Book preview: Bubble Trouble (Web version)

You can order it on Blurb.com but for a limited time I have some copies for a few pounds cheaper.

5/9 update: I have sold out my first print run of these so if you would like a physical copy, it is £28 + postage* and I’ll put your name down for the second run. I can be reached on my Flickr or Instagram or email or here.

*If you’re in London, there is an extra option of me personally delivering it to you to a zone 1 London tube station of your choice free of charge.






009: Notting Hill Carnival (2018)

After the Pride parade a couple of weeks ago, the Notting Hill carnival is another colourful march to happen in London. Looking for compositions in the massive crowd isn’t always easy and you’d end up with some tourist shots, but I did enjoy the process of making the shots manually, however tricky it was for moving targets. Having said that, there is definitely a special kind of joy when you do get a hit  😄

14,851 below is my favourite of the day.

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A bonus shot :)




Alone, the Surrealist wanders in the streets without destination but with a pre-determind alertness for the unexpected detail that will release a marvellous and irrestible reality just below the banal surface of ordinary experience.” – Peter Galassi

Surrealism’s great gift to sensibility was to make melancholy cheerful.” – Susan Sontag


A few recent surreal-realist Kodachromes from a few melancholy wanderings.









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007: Pride London 2018


One more year one more Pride. This year’s took place in an uncharacteristically hot July in the backdrop of the football “coming home”, or so I gather from my friends…


T H R E E . L I O N S ?

There is a joke about a pride of lions somewhere… 

Photographyically speaking, it was an event of the colours that assault the senses (and lenses); taste the rainbow they say, which in my case must’ve been the moment when a bubble literally popped in my face.. A spectacular metaphor for a subject which I’m uniquely overqualified for. (More on that in my upcoming PhD thesis on bubbles which I’m in the finishing stages of writing.)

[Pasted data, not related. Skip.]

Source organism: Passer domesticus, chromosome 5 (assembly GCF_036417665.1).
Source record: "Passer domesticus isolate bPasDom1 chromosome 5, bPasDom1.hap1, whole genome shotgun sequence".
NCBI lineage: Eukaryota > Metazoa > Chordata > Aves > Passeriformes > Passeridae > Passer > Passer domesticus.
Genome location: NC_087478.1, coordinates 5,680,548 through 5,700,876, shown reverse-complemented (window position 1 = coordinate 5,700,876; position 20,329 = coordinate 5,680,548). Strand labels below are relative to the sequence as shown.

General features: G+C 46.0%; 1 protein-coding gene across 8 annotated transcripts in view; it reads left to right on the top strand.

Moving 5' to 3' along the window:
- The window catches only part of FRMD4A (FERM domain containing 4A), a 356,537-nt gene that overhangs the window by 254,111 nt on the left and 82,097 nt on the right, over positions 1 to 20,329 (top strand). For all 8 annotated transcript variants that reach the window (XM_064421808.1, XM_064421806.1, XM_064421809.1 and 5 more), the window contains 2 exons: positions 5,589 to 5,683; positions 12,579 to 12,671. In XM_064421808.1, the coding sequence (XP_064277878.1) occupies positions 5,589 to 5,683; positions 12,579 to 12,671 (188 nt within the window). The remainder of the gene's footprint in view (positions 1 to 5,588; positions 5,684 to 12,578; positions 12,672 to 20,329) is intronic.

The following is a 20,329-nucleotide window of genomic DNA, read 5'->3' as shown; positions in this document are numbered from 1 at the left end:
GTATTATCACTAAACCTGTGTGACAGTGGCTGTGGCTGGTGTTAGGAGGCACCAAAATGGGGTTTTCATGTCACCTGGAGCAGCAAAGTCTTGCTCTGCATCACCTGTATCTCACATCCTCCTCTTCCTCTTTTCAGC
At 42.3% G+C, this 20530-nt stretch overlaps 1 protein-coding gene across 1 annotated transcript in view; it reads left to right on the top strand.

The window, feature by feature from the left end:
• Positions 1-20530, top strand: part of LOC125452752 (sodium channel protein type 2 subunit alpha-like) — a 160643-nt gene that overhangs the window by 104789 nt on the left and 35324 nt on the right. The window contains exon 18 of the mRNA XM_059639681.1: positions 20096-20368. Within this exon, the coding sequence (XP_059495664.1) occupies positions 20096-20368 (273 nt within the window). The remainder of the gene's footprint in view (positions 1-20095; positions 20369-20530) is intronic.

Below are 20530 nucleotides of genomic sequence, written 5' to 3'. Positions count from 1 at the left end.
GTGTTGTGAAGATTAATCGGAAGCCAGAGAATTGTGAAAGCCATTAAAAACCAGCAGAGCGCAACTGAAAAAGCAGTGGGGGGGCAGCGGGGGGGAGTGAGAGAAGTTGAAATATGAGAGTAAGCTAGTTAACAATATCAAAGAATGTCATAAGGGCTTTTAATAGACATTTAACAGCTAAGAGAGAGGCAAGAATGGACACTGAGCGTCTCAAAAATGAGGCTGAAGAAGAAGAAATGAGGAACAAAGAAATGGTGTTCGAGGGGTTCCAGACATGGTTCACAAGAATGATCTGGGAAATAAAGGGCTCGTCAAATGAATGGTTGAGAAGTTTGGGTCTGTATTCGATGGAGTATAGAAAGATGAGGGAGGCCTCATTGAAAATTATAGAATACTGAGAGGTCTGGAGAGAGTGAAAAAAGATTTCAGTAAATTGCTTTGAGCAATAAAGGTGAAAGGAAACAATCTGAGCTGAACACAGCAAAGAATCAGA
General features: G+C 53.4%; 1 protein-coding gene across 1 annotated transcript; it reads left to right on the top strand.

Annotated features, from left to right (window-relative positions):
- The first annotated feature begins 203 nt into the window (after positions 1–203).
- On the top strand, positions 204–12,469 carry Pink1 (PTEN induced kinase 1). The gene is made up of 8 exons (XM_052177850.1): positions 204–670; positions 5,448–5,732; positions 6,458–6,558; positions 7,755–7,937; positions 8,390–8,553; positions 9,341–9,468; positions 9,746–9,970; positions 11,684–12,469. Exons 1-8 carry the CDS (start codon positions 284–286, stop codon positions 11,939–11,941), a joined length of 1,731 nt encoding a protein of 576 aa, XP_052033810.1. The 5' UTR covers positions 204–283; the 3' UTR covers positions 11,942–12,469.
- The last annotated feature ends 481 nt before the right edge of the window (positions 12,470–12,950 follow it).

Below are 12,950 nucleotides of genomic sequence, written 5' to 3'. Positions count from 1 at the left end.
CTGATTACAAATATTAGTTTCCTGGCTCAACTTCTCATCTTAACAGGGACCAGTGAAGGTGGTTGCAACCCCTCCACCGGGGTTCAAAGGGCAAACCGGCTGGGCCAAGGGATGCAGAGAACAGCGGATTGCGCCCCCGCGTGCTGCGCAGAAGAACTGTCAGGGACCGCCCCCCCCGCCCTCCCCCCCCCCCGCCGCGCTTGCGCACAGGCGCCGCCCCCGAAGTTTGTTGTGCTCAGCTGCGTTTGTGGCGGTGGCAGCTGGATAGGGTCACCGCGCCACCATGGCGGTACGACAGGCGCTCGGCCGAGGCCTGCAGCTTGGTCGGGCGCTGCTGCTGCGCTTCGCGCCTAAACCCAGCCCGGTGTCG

À . C I R C U S


W H A T . F O O T B A L L ?

The clash with the world cup this year was an interesting one. You’d think pride and football aren’t natural venn diagram intersections, but I’m pleasantly surprised at the positive feverish. Quite refreshing.



This year I took only a 50mm prime with me and nothing else. A continuation of my 50mm adventures documented on my Flickr under #TheGreat50mmProject. This was interesting to say the least.. I mean, you try manually focus a drag queen mid-spin to Lady Gaga – I almost feel like I’m dancing by proxy.. But, despite my masochistically photographic ways, I had more fun than I expected in framing the shots with more care than last year’s “auto-shoot-it-all-mode”. The end result was that I had a dozen of keepers with a total of about 150 shots. (As a reference, my friend who was shooting film shot 7 rolls.) Not too bad for a days work.

Until next time…

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Some out-takes: 



005: May day

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S T E R E O | Pelham st., LDN